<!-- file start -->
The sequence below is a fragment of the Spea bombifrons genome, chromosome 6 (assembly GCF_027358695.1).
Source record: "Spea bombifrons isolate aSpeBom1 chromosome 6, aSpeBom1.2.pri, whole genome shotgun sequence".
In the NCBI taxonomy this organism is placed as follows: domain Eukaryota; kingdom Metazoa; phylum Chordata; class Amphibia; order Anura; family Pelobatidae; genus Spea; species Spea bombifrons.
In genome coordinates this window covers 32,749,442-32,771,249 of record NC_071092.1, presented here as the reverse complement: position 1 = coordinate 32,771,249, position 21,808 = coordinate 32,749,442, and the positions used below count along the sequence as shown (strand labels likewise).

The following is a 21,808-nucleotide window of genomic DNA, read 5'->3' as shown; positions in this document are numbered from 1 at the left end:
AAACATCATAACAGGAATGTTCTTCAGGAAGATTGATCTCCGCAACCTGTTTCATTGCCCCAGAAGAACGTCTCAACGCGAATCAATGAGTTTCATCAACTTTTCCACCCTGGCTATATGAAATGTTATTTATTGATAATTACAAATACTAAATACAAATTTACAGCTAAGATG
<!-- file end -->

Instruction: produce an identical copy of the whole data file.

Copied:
The sequence below is a fragment of the Spea bombifrons genome, chromosome 6 (assembly GCF_027358695.1).
Source record: "Spea bombifrons isolate aSpeBom1 chromosome 6, aSpeBom1.2.pri, whole genome shotgun sequence".
In the NCBI taxonomy this organism is placed as follows: domain Eukaryota; kingdom Metazoa; phylum Chordata; class Amphibia; order Anura; family Pelobatidae; genus Spea; species Spea bombifrons.
In genome coordinates this window covers 32,749,442-32,771,249 of record NC_071092.1, presented here as the reverse complement: position 1 = coordinate 32,771,249, position 21,808 = coordinate 32,749,442, and the positions used below count along the sequence as shown (strand labels likewise).

The following is a 21,808-nucleotide window of genomic DNA, read 5'->3' as shown; positions in this document are numbered from 1 at the left end:
AAACATCATAACAGGAATGTTCTTCAGGAAGATTGATCTCCGCAACCTGTTTCATTGCCCCAGAAGAACGTCTCAACGCGAATCAATGAGTTTCATCAACTTTTCCACCCTGGCTATATGAAATGTTATTTATTGATAATTACAAATACTAAATACAAATTTACAGCTAAGATG